Bara Katra: One of the oldest Mughal-era structures in Dhaka
Dhaka is the capital of Bangladesh. With the progression of time, it is becoming more urbanized, causing the destruction of forest and architectural sites. Despite having rapid development, this 400-year-old city is still retaining more than hundred heritage sites. One of them is Bara Katra, a decaying structure built during the time of the Mughal era in the Bengal region. This one of the oldest buildings stands still as a witness of important historical event and carries the old architectural tradition. Now the question is how long it will survive.
It is assumed that the word ‘Katra’ has been taken from Arabic ‘Katara’ which stands for colonnaded building. However, ‘Katra’ refers to ‘caravanserai’ or ‘roadside inn’ both in Arabic and Persian languages. The word ‘caravanserai’ can be divided into two parts. One part is ‘caravan’ which means ‘traveler’ and other part is ‘serai’ which means resting house. Together it suggests that caravanserai is a place where travelers can take rest in order to recover from the day’s journey.
There is a confusion regarding the erection of this palatial house. Two inscriptions written in Persian language were found in Bara Katra. According to one inscription, it was built in 1053 AH (1643-44 AD). Another inscription shows 1055 AH (1645-46 AD) as the date of construction. The second inscription or stone tablet of north gateway contained the detail of the builder and how this caravanserai was maintained. The tablet contained following information:
“Sultan Shah Shuja always kept himself engaged in charity. So, with the hope of receiving God’s grace, Abul Qasim al-Husainia-Tabtaba built this house as a symbol of good fortune. 22 shops had been built adjacent to this building. The rent collected from these shops would be used to maintain the building and serve the travelers for free. This provision would never be cancelled. If it is ever cancelled, the person held responsible would have God’s wrath unleashed upon him on the day of final judgment. This plate was written by Sad-ud-din Muhammad Sherazi.”
However, according to many sources, it was built between 1644 and 1646 AD at the banks of the Buriganga River by the order of Shah Shuja, son of Emperor Shah Jahan. It was built by Abul Qasim, who was known as Mir-E-Emarat, as an as an official residence of the Mughal prince. Though Shah Shuja was initially supposed to live here, it was later on used as a caravanserai. Once known for its architectural beauty, Bara Katra, today, stands with its dilapidated entrance, a relic of its former self.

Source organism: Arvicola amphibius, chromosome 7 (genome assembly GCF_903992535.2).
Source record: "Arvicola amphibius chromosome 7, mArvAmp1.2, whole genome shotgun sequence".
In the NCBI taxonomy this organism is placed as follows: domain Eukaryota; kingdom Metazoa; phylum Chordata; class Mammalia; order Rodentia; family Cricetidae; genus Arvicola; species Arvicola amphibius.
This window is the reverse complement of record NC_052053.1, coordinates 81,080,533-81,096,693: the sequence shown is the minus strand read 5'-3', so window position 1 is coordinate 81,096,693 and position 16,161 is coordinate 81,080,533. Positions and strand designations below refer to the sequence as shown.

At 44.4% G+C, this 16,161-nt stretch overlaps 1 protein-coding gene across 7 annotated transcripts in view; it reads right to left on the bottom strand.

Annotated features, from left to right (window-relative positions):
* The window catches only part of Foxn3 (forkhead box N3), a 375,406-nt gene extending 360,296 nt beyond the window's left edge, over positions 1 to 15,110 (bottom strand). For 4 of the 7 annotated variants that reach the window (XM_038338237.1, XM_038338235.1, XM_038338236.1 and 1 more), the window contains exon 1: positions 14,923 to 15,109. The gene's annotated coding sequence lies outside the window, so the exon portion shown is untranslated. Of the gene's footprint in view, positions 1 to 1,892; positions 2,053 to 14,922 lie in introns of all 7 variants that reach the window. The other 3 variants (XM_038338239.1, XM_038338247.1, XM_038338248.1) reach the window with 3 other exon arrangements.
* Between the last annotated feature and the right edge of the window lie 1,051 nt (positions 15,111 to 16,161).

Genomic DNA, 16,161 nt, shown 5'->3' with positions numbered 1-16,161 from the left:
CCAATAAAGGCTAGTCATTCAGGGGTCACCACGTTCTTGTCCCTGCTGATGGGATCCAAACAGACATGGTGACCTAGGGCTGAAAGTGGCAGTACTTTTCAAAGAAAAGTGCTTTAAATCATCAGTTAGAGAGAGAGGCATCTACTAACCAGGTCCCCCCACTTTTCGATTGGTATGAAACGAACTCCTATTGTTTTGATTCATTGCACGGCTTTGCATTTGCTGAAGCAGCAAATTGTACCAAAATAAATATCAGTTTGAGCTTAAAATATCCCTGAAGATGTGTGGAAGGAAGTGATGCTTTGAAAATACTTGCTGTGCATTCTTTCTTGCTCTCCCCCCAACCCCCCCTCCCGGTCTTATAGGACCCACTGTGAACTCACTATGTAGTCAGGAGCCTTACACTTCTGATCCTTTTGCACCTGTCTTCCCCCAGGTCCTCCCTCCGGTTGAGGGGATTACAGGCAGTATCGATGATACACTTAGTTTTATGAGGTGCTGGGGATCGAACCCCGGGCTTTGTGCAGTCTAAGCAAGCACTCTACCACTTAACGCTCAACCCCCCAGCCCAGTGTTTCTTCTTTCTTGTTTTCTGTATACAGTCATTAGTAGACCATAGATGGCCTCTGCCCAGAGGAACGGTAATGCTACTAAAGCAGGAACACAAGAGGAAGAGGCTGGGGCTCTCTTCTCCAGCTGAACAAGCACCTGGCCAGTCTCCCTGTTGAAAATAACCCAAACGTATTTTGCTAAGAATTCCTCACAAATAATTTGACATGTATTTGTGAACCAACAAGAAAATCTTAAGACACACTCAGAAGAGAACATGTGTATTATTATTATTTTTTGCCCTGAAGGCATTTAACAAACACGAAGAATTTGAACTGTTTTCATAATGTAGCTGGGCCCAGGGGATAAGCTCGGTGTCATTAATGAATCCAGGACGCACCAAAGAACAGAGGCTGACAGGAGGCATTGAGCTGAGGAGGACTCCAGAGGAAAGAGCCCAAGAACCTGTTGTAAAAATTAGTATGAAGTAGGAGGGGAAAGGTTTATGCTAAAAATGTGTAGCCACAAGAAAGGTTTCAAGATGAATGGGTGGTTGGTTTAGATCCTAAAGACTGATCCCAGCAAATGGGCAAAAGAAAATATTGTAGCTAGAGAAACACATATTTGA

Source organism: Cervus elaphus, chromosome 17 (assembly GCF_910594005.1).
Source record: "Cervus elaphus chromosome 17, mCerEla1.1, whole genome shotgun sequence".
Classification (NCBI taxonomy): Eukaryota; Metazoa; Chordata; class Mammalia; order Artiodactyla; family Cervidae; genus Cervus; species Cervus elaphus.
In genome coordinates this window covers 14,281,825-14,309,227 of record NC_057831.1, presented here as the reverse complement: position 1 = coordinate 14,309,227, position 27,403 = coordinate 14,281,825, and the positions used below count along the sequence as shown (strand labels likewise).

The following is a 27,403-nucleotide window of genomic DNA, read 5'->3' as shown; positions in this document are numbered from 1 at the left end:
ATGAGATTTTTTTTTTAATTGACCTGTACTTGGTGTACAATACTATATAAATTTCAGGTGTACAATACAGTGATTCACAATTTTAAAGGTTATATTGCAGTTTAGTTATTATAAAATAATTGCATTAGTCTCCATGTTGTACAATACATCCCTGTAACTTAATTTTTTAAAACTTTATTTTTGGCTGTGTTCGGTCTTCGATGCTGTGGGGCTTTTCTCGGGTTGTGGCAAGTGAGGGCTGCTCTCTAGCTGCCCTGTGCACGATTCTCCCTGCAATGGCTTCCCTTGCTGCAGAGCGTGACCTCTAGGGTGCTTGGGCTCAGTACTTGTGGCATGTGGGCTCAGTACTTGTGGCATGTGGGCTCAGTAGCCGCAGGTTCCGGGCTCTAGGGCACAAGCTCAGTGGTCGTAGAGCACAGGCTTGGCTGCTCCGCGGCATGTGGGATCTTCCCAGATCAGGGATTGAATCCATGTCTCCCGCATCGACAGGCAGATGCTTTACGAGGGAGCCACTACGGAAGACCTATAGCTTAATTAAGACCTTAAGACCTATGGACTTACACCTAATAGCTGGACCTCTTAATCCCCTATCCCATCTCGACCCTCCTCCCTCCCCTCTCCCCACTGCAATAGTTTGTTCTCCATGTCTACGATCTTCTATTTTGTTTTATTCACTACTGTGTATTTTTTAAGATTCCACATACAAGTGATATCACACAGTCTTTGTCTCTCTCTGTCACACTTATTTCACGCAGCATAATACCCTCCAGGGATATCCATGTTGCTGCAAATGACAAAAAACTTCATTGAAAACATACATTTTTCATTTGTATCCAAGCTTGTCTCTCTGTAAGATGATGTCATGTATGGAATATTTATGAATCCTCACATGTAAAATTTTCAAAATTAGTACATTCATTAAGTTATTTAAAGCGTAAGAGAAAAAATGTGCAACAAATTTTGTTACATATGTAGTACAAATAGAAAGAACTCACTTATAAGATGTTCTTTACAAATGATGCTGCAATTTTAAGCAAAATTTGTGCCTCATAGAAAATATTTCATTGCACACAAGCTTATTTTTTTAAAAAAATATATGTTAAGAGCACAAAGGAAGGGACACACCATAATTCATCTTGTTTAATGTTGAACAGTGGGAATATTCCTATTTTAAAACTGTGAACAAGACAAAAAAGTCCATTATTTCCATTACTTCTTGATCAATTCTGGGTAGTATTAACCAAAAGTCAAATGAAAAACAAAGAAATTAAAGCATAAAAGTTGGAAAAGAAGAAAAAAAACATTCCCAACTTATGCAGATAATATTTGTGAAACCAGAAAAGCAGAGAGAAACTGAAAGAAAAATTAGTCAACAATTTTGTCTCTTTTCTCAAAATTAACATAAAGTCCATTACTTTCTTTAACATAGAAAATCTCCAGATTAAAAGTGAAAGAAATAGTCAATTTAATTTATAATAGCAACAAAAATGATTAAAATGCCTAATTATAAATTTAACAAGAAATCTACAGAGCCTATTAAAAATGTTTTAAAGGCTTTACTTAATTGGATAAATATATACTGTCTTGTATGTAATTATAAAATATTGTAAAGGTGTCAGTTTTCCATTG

Once a beautiful place has now become a densely populated area. The north road has become narrow. High-rise buildings are almost everywhere. Bara Katra now bears several marks of erosion and destruction on its structure. This archaeological site has been occupied by several organizations. Now there is no way to understand that it was once the most beautiful Mughal architecture of Dhaka. Its entire property has been illegally occupied. Recently, some new rooms have been constructed inappropriately and illegally on top of the Bara Katra. These new rooms have been painted white and feature glass windows. Bara Katra has lost its unique architectural trait, as its Mughal lineage has been marred by this newly-built modern architecture.
According to local sources, towards the end of the British rule, a Madrasa was established in the 1930s, having taken a few North side rooms of the building on lease. Afterwards, the Madrasa was shifted to the main building. It is alleged that the purpose behind the establishment of the Madrasa was to occupy its property and make thousands of money by establishing business organization. Sources said that the government would not evict the Madrasa as it is a sensitive institution. Even if they want to evict, it will be prevented with a large number of Madrasa students. Sources also said that in the 1980s, people of Mufti Amini took control of this madrasa from Hafezzi huzur by trick and it is still under their control.
Few years back, they started demolishing this archaeological site by building urinals and washrooms illegally. However, the work was stopped by the Rajdhani Unnayan Kartripakkha (Rajuk) inspector after a general diary filed by the Urban Study Group with Chawkbazar Police Station.
After reading such vivid description, you might want to visit this place. It is located in the older part of Dhaka city. To be more descriptive, it is situated at Shoari Ghat Road in Chowk Bazaar, near to the north bank of the Buriganga River.
The distance between Gulistan bus stoppage and Bara Katra is about 3 kilometer. After getting down at the Gulistan bus stand, you can hire either rickshaw or auto-rickshaw to go to the historical place.
Now, the question is if it is possible to conserve Bara Katra. To preserve this heritage, authorities related to this field should have to take immediate steps. Without enough government interference, it is almost impossible to protect this kingly house from decaying.